Resonant: A Clear Buy Signal Coming Through (Part II)

In Part I of this two part series, we discussed how next generation cellular technologies are responsible for increased demands on RF Filters. In particular, LTE carrier integration is necessitating complex filter designs that not only filter out unwanted signals, but can combine multiple signals across different bands for higher bandwidth and lower latency than has previously been achieved. And, they must do all this without increasing the space, weight or power demands that they have been allocated by the cell phone designers.

In response to these issues, Resonant (RESN) is developing a fundamentally new technology called Infinite Synthesized Networks®, or ISN®, to configure and connect resonators, the building blocks of RF filters. The ISN platform allows RESN to develop unique, custom designs that address the increasing complexity of the RF Filter, by both reducing the size of the filter and improving performance.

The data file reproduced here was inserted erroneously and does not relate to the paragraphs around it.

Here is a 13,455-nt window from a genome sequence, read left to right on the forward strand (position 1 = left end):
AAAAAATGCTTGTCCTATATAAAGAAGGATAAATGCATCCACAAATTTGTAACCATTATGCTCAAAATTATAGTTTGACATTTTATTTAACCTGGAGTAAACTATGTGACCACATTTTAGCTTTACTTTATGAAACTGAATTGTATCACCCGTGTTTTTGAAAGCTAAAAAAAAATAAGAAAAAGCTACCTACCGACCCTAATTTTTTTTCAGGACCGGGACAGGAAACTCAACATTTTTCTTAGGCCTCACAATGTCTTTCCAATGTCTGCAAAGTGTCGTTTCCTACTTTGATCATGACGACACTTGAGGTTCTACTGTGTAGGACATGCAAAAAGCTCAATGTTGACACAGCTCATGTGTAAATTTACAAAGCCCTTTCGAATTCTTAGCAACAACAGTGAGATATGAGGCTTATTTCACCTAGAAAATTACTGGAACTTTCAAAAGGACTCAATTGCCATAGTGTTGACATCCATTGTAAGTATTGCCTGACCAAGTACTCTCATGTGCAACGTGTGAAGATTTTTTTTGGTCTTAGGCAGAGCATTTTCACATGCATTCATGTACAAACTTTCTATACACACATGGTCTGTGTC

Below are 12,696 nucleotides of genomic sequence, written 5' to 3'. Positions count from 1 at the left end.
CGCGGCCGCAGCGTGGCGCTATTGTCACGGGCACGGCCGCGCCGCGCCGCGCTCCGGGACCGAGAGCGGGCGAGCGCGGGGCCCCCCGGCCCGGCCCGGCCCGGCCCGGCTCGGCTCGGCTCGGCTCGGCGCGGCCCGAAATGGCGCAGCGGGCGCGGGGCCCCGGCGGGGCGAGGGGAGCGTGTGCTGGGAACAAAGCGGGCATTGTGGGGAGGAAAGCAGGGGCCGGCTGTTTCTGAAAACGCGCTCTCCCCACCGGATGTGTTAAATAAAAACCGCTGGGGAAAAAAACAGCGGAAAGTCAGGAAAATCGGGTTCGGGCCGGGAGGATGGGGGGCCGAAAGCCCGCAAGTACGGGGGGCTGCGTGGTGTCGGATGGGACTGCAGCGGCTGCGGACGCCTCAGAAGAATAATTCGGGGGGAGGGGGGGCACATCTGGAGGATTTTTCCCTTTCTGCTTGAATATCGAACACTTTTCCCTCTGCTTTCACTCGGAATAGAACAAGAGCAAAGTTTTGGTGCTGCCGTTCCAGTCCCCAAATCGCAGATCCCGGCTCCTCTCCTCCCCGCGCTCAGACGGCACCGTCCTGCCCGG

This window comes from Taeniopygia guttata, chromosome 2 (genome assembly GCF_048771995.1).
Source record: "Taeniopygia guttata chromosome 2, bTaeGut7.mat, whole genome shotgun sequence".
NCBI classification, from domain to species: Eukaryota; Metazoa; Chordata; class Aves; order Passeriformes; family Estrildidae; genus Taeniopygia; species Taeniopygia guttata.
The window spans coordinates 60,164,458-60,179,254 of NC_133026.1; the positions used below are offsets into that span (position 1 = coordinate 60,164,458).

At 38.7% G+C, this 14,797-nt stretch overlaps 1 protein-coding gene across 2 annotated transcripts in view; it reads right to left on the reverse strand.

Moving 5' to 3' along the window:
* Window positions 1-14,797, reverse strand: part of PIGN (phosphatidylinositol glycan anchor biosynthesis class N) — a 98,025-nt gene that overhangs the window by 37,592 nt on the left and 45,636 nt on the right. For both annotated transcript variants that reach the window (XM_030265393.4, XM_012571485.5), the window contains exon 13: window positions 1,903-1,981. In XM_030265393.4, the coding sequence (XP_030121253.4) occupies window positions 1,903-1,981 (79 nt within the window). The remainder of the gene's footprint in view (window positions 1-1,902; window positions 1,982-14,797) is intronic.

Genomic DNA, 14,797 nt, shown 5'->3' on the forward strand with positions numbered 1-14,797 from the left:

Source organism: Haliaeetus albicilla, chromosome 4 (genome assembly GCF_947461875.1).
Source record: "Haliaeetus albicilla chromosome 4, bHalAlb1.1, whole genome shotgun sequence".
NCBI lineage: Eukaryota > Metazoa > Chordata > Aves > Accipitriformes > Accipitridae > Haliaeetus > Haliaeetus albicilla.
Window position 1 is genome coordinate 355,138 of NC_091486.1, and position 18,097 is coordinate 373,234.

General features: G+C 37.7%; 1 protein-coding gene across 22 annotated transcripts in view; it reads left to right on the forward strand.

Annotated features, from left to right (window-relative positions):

Resonant believes that its patented ISN technology will enable cell phone manufacturers to design complex filter products at approximately half the unit cost and in approximately half the time of traditional approaches. This is, of course, a compelling proposition for manufacturers and should enable RESN to garner significant market share. In this piece we discuss Resonant’s business model, the size of the market, and examine the success they have achieved in the market to date; extrapolating this into possible future success. Finally, we take the result and put a fair market valuation on it, discount it back and voila, have a price target for the shares.

Royalties are King

I love royalty models. You design a product and let others deal with the issue of producing items containing your work. Meanwhile, you sit back and collect high margin checks. Best business model there is, and it’s almost what RESN is doing.